Nine years ago on January 1, I decided I would take a photo first thing each morning from my window every day for the year. I could not tell you why I wanted to do this but I did. I had no idea if I would sustain my commitment to the project — my ex-husband and I had attempted a 21 day shape up program at least 10 times and had never gotten past day 6, so indicators were that I was posing a real challenge to myself. But I did it. Each and every day, first thing, I took my photo. And at the end of the year I had this wonderful sequence of photos, which I called From My Window, showing the day by day play of the seasons in the bit of the landscape visible from that window.

Things to think about while working on a possible new project

The other day I received two emails which turned out to maybe be pivotal. One from someone I worked on the Jung and feminism book asked me what I am working on these days. Good question. The other was an invitation to apply for a multidisciplinary retreat to develop a next step in our work - intimidating and intriguing. Both emails set me off on a lot of reflection and a mixture of excitement and anxiety. 

As is my habit when an new possibility is gestating, I spent time today cleaning out old files and ran across  this piece on the state  of Post-Jungian psychoanalysis and  psychotherapy by Andrew Samuels. Which led me into the archives of this blog where I retrieved the following post from more than 8 years ago. Still relevant too, I believe. 

It’s time to stop moaning about attacks on psychotherapy, whether it is about the managed care crisis in the United States or a media onslaught in the UK. The managed care situation, in which insurers have declined to pay for long-term psychotherapy, is a disaster in one sense. But it is also a terrific opportunity for American Jungian analysts to redefine their professional identities, and also, in my view, to do something that will be good for their souls. As fees in the United States had got too high, and hence the incomes of some of the analysts had become too large. This was not just a Jungian problem, it is also a psychoanalytic one. It has to do with the professional self-image of the psychotherapists being aligned with the professional self-image and hence income expectations of gynaecologists, ophthalmologists, surgeons and the like. Is that really where analysts are, in terms of their location in culture and in society? Are we not in fact more healthily and usefully and accurately aligned with pastoral counsellors, ministers of religion, social workers, academics, and so forth? I think that if fees are cut, people in the United States will continue to seek out Jungian and indeed other forms of depth therapy in spite of the fact that the bill is not being picked up - or at least not very significantly being picked up - by an insurance company.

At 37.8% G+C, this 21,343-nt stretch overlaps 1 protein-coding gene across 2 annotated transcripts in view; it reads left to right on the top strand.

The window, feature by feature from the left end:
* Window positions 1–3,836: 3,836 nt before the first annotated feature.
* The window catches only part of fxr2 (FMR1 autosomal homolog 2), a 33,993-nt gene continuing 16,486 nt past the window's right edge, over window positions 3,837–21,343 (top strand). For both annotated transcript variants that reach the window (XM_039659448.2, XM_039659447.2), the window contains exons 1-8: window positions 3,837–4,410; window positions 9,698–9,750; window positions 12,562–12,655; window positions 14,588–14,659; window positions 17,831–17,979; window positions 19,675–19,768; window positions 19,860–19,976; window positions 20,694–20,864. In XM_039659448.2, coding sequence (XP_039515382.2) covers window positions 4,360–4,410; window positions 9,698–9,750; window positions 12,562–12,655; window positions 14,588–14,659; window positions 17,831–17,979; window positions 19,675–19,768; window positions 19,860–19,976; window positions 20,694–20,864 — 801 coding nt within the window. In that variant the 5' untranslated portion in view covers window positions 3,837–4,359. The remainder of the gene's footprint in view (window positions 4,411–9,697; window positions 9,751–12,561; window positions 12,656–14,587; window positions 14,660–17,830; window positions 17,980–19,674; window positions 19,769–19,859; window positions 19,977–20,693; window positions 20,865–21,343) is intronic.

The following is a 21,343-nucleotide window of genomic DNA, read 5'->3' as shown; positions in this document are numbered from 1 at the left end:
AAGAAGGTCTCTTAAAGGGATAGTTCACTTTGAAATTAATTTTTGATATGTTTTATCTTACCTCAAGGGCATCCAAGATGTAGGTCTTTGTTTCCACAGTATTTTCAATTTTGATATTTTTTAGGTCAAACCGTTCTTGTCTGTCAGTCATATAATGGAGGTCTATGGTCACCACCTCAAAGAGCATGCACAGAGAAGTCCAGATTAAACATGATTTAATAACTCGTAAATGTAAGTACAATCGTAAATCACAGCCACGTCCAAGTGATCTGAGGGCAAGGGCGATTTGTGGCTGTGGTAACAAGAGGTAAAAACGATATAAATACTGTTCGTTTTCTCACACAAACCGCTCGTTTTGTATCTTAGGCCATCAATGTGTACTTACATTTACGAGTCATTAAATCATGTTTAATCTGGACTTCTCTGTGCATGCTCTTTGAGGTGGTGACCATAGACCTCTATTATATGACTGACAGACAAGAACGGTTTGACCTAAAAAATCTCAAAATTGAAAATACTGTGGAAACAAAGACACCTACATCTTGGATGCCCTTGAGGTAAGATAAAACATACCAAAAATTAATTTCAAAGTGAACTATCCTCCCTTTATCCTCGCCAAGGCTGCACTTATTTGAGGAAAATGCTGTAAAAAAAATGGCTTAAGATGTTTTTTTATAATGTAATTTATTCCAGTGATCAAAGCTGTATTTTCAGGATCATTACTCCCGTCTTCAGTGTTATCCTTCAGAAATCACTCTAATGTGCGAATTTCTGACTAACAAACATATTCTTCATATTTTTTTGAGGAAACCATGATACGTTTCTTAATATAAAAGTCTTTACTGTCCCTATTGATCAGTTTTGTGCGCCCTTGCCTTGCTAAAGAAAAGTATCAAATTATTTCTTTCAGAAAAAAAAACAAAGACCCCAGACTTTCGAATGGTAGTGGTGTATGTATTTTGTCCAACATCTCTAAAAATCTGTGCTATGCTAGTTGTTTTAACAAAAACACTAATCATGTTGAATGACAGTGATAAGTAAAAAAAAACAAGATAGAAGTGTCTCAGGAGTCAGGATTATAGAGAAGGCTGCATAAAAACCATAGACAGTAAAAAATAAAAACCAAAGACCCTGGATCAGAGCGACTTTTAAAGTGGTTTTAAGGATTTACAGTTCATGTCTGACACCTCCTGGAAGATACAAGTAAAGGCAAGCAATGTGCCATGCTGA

Samuels is right that a major consequence of psychotherapy aligning itself with the medical model has been this expectation that we should earn what medical specialists earn. Now whether or not what they earn is excessive is another issue altogether and one I don't want to tackle just now. And yes, I know all about the economics of malpractice insurance costs and the expense of an office staff and all of that, none of which accounts for the fact that every surgeon I know has a bigger house and far more expensive car than I will ever have or even want and that means that there is plenty left over after all that onerous overhead is covered.